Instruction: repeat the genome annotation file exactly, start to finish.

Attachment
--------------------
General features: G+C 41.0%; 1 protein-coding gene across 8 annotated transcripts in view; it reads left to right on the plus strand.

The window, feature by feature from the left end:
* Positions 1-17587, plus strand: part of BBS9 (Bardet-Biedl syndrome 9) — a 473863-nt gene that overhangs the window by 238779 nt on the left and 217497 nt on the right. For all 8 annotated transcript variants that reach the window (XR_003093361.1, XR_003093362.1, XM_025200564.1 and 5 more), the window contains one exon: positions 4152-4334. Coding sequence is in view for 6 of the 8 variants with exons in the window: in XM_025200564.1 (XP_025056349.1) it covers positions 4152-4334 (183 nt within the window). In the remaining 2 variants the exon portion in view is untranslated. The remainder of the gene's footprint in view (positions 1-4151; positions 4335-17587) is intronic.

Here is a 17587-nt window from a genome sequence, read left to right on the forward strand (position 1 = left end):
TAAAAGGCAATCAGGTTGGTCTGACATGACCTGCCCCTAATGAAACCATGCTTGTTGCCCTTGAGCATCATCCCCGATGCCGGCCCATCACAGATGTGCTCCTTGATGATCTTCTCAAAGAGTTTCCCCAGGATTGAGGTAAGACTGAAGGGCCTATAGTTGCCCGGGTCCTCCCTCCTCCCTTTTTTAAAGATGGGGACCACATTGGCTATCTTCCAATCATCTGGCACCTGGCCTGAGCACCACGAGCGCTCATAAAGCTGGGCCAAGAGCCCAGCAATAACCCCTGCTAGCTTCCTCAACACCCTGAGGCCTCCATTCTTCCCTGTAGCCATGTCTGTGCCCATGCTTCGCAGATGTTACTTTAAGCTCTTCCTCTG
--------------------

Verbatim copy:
General features: G+C 41.0%; 1 protein-coding gene across 8 annotated transcripts in view; it reads left to right on the plus strand.

The window, feature by feature from the left end:
* Positions 1-17587, plus strand: part of BBS9 (Bardet-Biedl syndrome 9) — a 473863-nt gene that overhangs the window by 238779 nt on the left and 217497 nt on the right. For all 8 annotated transcript variants that reach the window (XR_003093361.1, XR_003093362.1, XM_025200564.1 and 5 more), the window contains one exon: positions 4152-4334. Coding sequence is in view for 6 of the 8 variants with exons in the window: in XM_025200564.1 (XP_025056349.1) it covers positions 4152-4334 (183 nt within the window). In the remaining 2 variants the exon portion in view is untranslated. The remainder of the gene's footprint in view (positions 1-4151; positions 4335-17587) is intronic.

Here is a 17587-nt window from a genome sequence, read left to right on the forward strand (position 1 = left end):
TAAAAGGCAATCAGGTTGGTCTGACATGACCTGCCCCTAATGAAACCATGCTTGTTGCCCTTGAGCATCATCCCCGATGCCGGCCCATCACAGATGTGCTCCTTGATGATCTTCTCAAAGAGTTTCCCCAGGATTGAGGTAAGACTGAAGGGCCTATAGTTGCCCGGGTCCTCCCTCCTCCCTTTTTTAAAGATGGGGACCACATTGGCTATCTTCCAATCATCTGGCACCTGGCCTGAGCACCACGAGCGCTCATAAAGCTGGGCCAAGAGCCCAGCAATAACCCCTGCTAGCTTCCTCAACACCCTGAGGCCTCCATTCTTCCCTGTAGCCATGTCTGTGCCCATGCTTCGCAGATGTTACTTTAAGCTCTTCCTCTG